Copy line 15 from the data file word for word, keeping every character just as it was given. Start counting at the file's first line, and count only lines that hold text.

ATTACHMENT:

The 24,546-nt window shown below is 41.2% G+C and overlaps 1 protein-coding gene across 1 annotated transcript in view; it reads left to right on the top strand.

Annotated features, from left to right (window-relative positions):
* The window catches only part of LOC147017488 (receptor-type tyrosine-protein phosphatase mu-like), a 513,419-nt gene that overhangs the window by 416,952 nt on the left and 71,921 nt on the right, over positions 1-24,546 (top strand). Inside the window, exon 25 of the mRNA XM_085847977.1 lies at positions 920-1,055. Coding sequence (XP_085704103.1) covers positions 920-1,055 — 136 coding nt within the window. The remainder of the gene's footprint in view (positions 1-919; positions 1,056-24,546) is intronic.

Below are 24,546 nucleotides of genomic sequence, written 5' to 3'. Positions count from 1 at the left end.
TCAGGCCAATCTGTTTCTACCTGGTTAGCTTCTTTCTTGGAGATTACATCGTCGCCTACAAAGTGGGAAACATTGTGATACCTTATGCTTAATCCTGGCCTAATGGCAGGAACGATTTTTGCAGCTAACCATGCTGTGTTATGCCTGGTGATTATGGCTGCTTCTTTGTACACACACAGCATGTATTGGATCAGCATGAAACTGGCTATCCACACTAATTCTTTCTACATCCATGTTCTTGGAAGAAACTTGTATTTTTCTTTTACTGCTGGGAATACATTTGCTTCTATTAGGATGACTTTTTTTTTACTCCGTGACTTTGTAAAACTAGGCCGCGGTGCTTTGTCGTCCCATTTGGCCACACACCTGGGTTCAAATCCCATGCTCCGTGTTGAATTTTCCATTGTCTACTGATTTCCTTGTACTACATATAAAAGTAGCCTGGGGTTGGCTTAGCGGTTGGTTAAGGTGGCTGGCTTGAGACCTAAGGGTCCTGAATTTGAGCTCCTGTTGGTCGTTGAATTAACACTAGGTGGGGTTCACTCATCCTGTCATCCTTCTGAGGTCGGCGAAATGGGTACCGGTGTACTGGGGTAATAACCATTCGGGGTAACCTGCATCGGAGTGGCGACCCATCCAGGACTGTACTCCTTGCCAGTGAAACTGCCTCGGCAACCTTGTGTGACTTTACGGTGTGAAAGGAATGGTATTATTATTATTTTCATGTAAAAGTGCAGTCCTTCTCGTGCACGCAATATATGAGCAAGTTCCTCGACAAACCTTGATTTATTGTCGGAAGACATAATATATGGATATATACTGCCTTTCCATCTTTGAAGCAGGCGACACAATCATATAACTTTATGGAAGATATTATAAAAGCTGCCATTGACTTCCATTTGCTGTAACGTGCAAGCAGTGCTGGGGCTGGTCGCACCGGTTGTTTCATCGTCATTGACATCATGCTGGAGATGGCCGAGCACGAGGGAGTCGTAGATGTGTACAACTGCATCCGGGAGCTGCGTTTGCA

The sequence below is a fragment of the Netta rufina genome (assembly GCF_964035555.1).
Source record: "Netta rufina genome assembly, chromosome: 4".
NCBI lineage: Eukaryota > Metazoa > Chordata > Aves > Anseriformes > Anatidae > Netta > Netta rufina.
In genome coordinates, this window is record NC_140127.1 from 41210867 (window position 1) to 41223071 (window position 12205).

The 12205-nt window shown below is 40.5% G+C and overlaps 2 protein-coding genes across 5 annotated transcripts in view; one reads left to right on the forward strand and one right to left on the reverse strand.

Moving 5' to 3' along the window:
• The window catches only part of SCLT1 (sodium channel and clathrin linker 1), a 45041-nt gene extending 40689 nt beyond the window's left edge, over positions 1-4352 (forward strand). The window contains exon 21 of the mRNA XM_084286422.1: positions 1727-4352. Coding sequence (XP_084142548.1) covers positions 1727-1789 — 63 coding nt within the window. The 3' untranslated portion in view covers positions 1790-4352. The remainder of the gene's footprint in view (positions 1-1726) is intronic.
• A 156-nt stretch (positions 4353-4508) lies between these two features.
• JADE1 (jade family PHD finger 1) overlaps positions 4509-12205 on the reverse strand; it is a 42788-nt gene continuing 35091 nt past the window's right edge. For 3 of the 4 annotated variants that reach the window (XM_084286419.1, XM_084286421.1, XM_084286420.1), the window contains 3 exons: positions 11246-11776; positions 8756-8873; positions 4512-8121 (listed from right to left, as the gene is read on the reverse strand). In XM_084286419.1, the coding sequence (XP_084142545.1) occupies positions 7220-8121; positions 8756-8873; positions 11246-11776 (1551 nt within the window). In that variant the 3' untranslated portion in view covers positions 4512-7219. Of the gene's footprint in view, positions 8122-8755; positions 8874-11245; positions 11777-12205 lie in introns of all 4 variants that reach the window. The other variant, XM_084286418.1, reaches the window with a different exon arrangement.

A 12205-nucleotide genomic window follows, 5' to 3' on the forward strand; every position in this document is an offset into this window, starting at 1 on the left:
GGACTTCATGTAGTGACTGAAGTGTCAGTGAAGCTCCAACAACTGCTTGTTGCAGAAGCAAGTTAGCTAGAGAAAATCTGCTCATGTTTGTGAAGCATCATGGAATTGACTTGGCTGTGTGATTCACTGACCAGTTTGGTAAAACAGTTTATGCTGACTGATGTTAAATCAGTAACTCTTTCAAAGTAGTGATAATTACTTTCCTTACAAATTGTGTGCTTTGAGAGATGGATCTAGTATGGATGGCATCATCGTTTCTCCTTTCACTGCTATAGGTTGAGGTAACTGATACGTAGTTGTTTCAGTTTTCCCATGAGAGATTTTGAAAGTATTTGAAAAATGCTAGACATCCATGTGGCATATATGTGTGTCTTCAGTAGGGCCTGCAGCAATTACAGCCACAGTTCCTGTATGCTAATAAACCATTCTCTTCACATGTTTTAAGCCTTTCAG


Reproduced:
A 12205-nucleotide genomic window follows, 5' to 3' on the forward strand; every position in this document is an offset into this window, starting at 1 on the left: